308 Concerning the Carnival of Crime in Connecticut
"Look here, you miserable ash-cat! you will have to give a little more attention to your manners, or I will throw you out of the window!"
The manikin smiled a smile of malicious content and security, puffed a whiff of smoke contemptuously toward me, and said, with a still more elaborate drawl:
"Come — go gently now; don't put on too many airs with your betters."
This cool snub rasped me all over, but it seemed to subjugate me, too, for a moment. The pigmy contemplated me awhile with his weasel eyes, and then said, in a peculiarly sneering way:
"You turned a tramp away from your door this morning."
I said crustily:
" Perhaps I did, perhaps I didn't. How do yon know?"
" Well, I know. It isn't any matter how I know."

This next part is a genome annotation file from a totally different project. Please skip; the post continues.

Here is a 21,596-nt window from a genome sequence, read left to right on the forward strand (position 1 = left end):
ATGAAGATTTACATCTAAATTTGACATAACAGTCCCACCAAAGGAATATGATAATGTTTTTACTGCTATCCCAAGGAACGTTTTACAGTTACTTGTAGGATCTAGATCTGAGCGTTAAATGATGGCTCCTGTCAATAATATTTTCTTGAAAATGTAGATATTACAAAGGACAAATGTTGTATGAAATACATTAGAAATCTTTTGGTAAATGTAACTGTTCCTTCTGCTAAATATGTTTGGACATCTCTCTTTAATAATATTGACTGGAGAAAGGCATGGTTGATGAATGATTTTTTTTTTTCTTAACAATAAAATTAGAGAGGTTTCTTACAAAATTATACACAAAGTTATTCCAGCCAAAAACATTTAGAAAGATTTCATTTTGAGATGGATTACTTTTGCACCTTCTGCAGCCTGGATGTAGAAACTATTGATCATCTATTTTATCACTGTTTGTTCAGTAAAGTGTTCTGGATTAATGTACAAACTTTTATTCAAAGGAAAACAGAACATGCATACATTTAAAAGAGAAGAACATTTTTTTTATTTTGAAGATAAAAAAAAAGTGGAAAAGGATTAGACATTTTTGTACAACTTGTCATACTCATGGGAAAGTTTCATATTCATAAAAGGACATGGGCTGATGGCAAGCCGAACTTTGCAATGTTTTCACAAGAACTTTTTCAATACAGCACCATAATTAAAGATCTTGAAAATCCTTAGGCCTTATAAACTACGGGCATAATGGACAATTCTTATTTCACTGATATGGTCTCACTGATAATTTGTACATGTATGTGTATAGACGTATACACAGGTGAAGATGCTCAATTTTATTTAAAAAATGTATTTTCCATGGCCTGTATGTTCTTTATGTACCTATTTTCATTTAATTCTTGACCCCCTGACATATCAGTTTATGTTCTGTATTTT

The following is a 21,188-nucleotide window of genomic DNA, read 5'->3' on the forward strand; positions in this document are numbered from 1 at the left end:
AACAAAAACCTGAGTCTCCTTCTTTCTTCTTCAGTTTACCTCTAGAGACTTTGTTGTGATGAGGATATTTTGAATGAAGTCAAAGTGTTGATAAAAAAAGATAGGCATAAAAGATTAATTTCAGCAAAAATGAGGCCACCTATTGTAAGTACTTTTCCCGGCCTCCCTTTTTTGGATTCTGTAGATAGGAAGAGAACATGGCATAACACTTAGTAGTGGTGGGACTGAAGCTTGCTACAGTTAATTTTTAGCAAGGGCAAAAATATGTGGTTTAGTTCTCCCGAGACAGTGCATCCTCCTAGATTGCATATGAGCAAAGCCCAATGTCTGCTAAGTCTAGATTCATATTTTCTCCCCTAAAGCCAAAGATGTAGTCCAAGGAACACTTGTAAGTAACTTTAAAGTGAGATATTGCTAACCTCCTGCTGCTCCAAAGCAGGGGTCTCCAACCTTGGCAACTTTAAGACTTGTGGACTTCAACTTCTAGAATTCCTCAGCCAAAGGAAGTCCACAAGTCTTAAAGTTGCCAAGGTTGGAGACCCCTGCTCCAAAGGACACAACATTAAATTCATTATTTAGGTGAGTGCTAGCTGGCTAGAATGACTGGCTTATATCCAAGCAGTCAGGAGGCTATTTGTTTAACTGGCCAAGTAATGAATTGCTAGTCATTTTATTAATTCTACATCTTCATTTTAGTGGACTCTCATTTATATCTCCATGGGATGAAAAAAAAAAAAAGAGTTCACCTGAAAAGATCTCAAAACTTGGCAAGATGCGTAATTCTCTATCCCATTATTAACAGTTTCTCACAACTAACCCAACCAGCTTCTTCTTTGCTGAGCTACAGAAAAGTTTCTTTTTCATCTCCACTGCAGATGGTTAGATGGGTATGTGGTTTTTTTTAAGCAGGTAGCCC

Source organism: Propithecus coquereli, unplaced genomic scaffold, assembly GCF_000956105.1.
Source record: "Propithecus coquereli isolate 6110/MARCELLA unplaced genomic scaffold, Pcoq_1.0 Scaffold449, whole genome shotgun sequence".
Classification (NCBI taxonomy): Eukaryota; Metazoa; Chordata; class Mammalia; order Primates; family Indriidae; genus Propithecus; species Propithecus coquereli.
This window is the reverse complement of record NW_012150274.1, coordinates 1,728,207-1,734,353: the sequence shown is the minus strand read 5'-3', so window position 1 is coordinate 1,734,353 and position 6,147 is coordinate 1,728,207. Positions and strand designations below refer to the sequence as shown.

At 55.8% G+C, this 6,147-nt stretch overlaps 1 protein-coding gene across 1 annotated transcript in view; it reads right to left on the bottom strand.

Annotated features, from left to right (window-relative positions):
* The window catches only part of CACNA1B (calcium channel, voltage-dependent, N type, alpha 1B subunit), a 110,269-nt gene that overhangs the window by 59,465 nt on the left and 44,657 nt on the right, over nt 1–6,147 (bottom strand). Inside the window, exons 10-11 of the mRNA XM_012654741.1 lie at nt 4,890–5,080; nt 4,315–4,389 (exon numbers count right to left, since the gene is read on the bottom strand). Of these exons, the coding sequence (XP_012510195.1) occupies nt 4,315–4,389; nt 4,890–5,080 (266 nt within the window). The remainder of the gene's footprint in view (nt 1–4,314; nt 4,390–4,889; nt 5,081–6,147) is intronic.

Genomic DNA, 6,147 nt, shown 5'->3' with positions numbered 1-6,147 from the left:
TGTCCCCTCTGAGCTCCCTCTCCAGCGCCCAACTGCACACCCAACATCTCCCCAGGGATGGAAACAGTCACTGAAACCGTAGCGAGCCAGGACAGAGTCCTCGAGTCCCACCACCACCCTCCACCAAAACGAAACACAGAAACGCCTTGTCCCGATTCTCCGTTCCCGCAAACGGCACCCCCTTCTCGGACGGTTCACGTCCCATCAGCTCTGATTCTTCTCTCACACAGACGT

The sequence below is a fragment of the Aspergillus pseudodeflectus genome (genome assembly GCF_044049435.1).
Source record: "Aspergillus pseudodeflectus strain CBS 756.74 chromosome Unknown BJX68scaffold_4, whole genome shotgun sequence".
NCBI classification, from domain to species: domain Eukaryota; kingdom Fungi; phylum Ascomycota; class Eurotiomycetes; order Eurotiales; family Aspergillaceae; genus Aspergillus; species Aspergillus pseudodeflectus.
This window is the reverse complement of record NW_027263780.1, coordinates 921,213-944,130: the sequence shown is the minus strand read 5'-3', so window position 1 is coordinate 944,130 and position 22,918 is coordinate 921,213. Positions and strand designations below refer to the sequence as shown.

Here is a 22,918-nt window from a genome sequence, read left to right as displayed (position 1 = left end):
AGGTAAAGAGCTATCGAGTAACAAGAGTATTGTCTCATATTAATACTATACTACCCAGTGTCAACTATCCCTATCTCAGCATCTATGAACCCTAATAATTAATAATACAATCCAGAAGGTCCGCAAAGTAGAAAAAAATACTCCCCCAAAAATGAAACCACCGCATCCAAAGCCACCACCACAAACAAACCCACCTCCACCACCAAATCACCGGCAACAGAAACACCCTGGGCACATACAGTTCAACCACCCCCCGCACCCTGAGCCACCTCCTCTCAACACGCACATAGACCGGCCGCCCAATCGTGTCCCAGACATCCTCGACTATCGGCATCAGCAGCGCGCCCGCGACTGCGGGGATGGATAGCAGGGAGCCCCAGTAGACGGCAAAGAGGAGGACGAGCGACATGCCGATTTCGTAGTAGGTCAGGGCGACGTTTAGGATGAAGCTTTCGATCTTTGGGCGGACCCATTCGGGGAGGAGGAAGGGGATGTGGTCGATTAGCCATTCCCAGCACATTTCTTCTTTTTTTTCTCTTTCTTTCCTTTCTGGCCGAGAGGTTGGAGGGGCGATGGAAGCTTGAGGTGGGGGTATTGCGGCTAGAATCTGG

" Very well. Suppose I did turn a tramp away from the door—what of it?"
" Oh, nothing; nothing in particular. Only you lied to him."
"I didn't! That is, I—"
"Yes, but you did; you lied to him."
I felt a guilty pang—in truth, I had felt it forty times before that tramp had traveled a block from my door — but still I resolved to make a show of feeling slandered ; so I said :
"This is a baseless impertinence. I said to the tramp —"
There—wait. You were about to lie again. I know what you said to him. You said the cook was gone down town and there was nothing left from breakfast. Two lies. You knew the cook was behind the door, and plenty of provisions behind her."
This astonishing accuracy silenced me; and it filled